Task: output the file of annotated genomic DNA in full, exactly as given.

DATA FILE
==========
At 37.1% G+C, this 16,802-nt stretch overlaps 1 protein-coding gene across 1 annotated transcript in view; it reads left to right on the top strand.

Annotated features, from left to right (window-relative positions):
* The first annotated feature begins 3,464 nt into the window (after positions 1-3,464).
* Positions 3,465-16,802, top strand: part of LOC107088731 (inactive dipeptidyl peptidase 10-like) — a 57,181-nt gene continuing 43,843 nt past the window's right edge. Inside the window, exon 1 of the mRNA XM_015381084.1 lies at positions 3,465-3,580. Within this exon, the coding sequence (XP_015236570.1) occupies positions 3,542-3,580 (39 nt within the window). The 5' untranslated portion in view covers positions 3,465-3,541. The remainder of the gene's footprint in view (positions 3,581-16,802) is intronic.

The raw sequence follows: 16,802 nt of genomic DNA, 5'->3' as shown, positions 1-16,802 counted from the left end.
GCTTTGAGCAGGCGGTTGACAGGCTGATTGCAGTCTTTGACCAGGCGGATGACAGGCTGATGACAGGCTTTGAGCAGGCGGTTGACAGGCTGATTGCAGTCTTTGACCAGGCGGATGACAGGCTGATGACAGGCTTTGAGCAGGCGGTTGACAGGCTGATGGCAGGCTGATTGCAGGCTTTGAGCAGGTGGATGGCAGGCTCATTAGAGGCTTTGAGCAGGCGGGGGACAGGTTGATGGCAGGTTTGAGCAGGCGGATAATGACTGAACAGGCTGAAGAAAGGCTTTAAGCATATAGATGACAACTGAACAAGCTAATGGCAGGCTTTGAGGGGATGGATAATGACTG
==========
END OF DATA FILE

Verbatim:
At 37.1% G+C, this 16,802-nt stretch overlaps 1 protein-coding gene across 1 annotated transcript in view; it reads left to right on the top strand.

Annotated features, from left to right (window-relative positions):
* The first annotated feature begins 3,464 nt into the window (after positions 1-3,464).
* Positions 3,465-16,802, top strand: part of LOC107088731 (inactive dipeptidyl peptidase 10-like) — a 57,181-nt gene continuing 43,843 nt past the window's right edge. Inside the window, exon 1 of the mRNA XM_015381084.1 lies at positions 3,465-3,580. Within this exon, the coding sequence (XP_015236570.1) occupies positions 3,542-3,580 (39 nt within the window). The 5' untranslated portion in view covers positions 3,465-3,541. The remainder of the gene's footprint in view (positions 3,581-16,802) is intronic.

The raw sequence follows: 16,802 nt of genomic DNA, 5'->3' as shown, positions 1-16,802 counted from the left end.
GCTTTGAGCAGGCGGTTGACAGGCTGATTGCAGTCTTTGACCAGGCGGATGACAGGCTGATGACAGGCTTTGAGCAGGCGGTTGACAGGCTGATTGCAGTCTTTGACCAGGCGGATGACAGGCTGATGACAGGCTTTGAGCAGGCGGTTGACAGGCTGATGGCAGGCTGATTGCAGGCTTTGAGCAGGTGGATGGCAGGCTCATTAGAGGCTTTGAGCAGGCGGGGGACAGGTTGATGGCAGGTTTGAGCAGGCGGATAATGACTGAACAGGCTGAAGAAAGGCTTTAAGCATATAGATGACAACTGAACAAGCTAATGGCAGGCTTTGAGGGGATGGATAATGACTG